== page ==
Population Genetics

The following exercises in population genetics are designed to lead you through evolutionary experiments with a Medelian trait. The first parts examine fundamental concepts; the other parts use a simulation of the Hardy-Weinberg equilibrium and show how allelic frequencies are affected by varying genotype survival rates, initial allele percentage, and population size. This assignment is due Wednesday, October 11th,in lecture.

Fundamentals

Parts A-C below are intended to help you test your understanding of the fundamentals of the Hardy Weinberg equilibrium and do not require that you make any computer runs. However, as the computer simulation will use + and &endash; to represent the two different alleles instead of the normal A and a we will do the same for these problems. Note that either the + allele or the &endash; allele can be dominant and that the phenotype we are considering is survival

A. Calculating Genotypic and Allelic Frequencies

Calculate the number (not the frequency!) of each genotype in a population of 1000 individuals in Hardy-Weinberg equilibrium with an A allele frequency of 0.2; write the number of each genotype in the spaces below:

No. AA = ________ No. Aa= ________ No. aa = ________

Consider an initial population of 200 AA individuals, 460 Aa individuals, and 340 aa individuals.

a. What are the frequencies of the alleles?

Frequency of A = ________ Frequency of a = ________

b. Given the allele frequencies you calculated above, determine the numbers of each of the genotypes you would expect if the population were in Hardy-Weinberg equilibrium:

No. AA = ________ No. Aa = ________ No. aa = ________

c. Is the population in Hardy-Weinberg equilibrium? __________

B. Determining Dominance

The tables below show some different possible genotypic survival rates. Survival rates are measured in terms of the percent of each genotype surviving from birth (or hatching, germinating) to reproductive age.

 a. Genotype AA Aa aa Survival rate 20% 20% 60%
 b. Genotype AA Aa aa Survival rate 100% 50% 50%
 c. Genotype AA Aa aa Survival rate 70% 70% 30%
 d. Genotype AA Aa aa Survival rate 12% 18% 12%
 e. Genotype AA Aa aa Survival rate 60% 75% 95%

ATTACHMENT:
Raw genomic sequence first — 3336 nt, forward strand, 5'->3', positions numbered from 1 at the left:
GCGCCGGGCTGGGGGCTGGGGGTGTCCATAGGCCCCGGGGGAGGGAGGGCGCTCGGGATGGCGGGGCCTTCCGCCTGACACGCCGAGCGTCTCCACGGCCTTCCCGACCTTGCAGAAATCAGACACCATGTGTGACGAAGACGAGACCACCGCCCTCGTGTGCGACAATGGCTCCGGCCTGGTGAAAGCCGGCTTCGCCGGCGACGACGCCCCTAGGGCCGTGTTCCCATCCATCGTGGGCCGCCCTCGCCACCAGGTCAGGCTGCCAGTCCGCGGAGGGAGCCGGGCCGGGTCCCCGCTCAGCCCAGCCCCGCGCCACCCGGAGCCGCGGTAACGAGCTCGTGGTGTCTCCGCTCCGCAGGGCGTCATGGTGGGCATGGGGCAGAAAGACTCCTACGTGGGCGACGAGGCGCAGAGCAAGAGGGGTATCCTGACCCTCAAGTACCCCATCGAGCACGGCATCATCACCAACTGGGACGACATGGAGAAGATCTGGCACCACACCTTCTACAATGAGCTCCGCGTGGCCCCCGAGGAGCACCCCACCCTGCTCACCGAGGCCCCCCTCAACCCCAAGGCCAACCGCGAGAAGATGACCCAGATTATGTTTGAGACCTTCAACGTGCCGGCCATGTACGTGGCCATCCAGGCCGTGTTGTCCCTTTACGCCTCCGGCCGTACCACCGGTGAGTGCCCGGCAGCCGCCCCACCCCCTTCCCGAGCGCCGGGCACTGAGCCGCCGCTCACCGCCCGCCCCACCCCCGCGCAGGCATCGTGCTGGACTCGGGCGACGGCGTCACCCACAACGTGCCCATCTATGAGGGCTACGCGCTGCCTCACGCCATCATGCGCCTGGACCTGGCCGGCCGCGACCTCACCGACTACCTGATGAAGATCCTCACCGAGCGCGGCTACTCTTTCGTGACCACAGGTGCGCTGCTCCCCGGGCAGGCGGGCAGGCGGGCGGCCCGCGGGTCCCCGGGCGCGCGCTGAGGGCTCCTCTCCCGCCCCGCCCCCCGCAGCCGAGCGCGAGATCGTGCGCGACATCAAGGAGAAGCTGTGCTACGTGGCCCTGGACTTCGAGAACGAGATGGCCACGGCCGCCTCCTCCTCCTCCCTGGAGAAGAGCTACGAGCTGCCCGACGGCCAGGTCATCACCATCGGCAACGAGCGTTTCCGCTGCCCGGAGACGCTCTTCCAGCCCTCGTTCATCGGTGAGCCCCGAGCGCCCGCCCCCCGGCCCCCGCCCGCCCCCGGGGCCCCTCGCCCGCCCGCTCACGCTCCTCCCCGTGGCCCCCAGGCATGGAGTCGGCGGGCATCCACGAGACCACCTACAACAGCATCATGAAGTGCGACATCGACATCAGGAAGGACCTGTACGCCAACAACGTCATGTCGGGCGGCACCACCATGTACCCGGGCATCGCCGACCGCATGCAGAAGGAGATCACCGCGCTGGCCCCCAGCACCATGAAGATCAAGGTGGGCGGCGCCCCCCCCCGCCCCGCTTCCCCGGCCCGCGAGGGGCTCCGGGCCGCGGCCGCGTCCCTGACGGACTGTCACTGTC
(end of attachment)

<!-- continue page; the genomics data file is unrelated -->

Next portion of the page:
f. none

In which of the tables is A dominant for survival rate? a. b. c. d. e. f.

In which of the tables is A recessive for survival rates? a. b. c. d. e. f.

In which of the tables is there heterozygous advantage (Aa is the most advantageous geneotype) for survival rate? a. b. c. d. e. f.

In which of the tables do the alleles show incomplete dominance for survival rates? a. b. c. d. e. f.

Evolution of Mendelian Traits

In the following excercises you will investigate the effects of different evolutionary forces on the evolution of a virtual population. The trait being examined is a classical mendelian trait and the simulator will randomly mate individuals and produce progeny using the rules for mendelian inheritance. As the mating and production of progeny are random, you may wish to make several runs with each set of parameters. Note that there is to be no gene flow or differential reproductive success, nor will you need to change parameters during a run.

C. Time needed to establish Hardy-Weinberg equilibrium.

A population in obvious disequilibrium would be one consisting entirely of heterozygotes. There are other ways to set up such an out-of-equilibrium population, can you describe another one?

On the basis of what you know, it would be reasonable to predict that a population would reach Hardy Weinberg equilibrium in one generation. More specifically: the allele and genotype frequencies would remain stable from generation to generation, and within one generation the genotype frequencies would approximate p2 for AA, 2pq for Aa, and q2 for aa. Can you think of a situation where a population is in disequilibrium, but does not reach the Hardy Weinberg equilibrium after one generation of random mating?

D. Neutral Genetic Drift.

For the following exercises you will use population genetics simulators at the University of Conneticut. At their web page you determine the starting parameters for the simulation and a computer program simulates what would happen in a real population from one generation to the next. For the genetic drift simulator the parameters that you can control are the population size (N:), the initial p allele frequency (p:) [the frequency of the a allele q, is 1 - p], and the number of generations (Generations:) that you want the simulation to run. When all of the parameters are set you click on the "Start" button and the computer runs the simulation and returns a graph of the A allele frequency after each generation, number of generations is on the x axis and p is plotted on the y axis. Go to the University of Conneticut Population Genetics Simulator (http://137.99.27.45/simulations/drift.html) [if you're using Netscape on a Mac you'll have to use this version, http://137.99.27.45/simulations/jdk1.0/drift.html and you may need to hide and then reveal the window to see the results - Internet Explorer works OK on Macs] now and run the default simulation, p = 0.5, N = 50, generations = 100. What was the final allele frequency? (read it off of the graph) _________